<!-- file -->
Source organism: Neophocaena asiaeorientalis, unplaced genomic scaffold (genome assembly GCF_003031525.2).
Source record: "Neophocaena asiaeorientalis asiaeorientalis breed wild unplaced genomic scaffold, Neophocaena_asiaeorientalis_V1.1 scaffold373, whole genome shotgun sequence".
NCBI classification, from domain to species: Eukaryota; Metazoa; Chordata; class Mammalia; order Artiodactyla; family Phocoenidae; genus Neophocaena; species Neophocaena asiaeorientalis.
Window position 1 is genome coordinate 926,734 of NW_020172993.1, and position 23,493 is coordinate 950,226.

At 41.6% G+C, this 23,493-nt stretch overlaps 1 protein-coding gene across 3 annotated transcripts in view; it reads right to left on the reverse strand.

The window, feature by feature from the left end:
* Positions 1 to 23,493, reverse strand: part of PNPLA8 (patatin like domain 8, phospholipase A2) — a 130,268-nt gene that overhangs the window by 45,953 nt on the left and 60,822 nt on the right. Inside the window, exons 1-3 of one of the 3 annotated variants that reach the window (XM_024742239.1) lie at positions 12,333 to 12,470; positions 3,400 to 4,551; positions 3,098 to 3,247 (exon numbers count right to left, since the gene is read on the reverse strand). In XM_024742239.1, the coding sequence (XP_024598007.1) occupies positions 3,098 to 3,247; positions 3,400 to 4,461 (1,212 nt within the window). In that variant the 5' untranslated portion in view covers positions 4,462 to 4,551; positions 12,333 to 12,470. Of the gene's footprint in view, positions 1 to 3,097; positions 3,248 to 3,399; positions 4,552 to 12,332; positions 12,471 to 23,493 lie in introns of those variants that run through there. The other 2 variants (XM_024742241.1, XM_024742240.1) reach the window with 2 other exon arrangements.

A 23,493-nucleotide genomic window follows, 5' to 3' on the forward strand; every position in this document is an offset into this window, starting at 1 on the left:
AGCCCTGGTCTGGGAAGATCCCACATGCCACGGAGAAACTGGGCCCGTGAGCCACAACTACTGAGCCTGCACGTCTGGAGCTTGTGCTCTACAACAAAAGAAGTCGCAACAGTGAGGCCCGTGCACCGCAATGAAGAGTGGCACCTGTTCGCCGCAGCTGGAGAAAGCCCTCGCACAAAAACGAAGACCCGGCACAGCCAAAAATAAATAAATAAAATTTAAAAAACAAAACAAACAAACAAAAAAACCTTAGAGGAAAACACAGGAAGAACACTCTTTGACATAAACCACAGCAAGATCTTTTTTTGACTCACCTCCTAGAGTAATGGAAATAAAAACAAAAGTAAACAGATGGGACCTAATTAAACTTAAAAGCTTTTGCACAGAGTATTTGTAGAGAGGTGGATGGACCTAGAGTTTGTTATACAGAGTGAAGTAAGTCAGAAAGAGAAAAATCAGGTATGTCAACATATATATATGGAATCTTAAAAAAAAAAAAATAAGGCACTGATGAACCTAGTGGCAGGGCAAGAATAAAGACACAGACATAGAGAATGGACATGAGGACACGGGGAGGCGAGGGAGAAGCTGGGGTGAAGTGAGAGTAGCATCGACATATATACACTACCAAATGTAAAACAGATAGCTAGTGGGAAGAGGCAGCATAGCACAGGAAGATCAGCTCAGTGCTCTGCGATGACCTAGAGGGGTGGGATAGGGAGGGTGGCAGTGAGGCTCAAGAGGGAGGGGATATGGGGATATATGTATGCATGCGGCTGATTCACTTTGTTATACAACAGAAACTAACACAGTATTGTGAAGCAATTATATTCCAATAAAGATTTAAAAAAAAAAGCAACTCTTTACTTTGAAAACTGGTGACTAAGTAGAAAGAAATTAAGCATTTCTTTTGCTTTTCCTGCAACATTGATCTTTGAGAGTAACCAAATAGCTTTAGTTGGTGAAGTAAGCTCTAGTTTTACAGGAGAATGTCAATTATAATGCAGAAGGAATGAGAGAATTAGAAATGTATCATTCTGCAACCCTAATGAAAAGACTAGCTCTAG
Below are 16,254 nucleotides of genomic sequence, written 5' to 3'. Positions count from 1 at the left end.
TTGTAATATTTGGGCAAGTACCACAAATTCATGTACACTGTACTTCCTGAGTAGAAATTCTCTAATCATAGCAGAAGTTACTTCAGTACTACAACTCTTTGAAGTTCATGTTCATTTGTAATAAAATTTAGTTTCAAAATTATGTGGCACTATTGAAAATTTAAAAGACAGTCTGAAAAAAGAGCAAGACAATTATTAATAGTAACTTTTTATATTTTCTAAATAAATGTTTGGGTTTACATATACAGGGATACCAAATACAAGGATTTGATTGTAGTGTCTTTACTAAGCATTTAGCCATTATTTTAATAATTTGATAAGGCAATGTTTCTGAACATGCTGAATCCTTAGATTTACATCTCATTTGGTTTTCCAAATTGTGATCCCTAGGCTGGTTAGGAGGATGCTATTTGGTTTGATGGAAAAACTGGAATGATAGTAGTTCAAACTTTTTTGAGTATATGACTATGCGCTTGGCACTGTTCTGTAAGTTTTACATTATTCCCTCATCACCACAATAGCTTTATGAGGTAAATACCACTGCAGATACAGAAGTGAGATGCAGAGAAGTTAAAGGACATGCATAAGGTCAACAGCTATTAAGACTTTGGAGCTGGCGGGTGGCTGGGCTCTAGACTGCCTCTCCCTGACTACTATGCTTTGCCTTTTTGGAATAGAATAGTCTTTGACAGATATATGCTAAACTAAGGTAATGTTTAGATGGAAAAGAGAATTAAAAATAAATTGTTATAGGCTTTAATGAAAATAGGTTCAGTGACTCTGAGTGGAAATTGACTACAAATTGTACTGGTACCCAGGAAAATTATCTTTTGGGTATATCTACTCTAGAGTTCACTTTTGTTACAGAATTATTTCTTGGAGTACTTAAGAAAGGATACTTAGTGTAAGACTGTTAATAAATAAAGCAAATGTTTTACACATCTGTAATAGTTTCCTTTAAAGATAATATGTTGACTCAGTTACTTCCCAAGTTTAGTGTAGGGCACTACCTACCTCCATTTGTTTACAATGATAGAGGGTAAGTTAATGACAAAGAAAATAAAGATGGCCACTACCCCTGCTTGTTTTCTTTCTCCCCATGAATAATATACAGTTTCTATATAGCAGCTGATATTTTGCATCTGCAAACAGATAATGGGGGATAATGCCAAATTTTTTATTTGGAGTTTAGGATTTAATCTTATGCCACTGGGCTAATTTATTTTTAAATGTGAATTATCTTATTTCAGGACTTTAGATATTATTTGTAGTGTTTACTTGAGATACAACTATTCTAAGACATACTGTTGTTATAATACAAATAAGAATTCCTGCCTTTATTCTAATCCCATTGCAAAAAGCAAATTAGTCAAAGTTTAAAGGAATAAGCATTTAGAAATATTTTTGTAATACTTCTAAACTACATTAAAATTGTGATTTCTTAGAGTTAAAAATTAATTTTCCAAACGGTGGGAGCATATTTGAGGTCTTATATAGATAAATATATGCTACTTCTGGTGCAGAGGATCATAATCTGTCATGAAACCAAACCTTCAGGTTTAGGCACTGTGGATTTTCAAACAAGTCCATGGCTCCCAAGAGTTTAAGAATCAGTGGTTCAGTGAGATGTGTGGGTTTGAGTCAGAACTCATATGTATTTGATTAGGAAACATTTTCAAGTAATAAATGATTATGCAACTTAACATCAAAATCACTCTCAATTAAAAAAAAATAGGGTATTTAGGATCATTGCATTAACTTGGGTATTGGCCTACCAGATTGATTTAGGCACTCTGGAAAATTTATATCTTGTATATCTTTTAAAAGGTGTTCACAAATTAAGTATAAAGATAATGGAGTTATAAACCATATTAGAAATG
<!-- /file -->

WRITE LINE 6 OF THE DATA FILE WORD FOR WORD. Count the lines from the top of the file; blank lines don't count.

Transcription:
The window, feature by feature from the left end: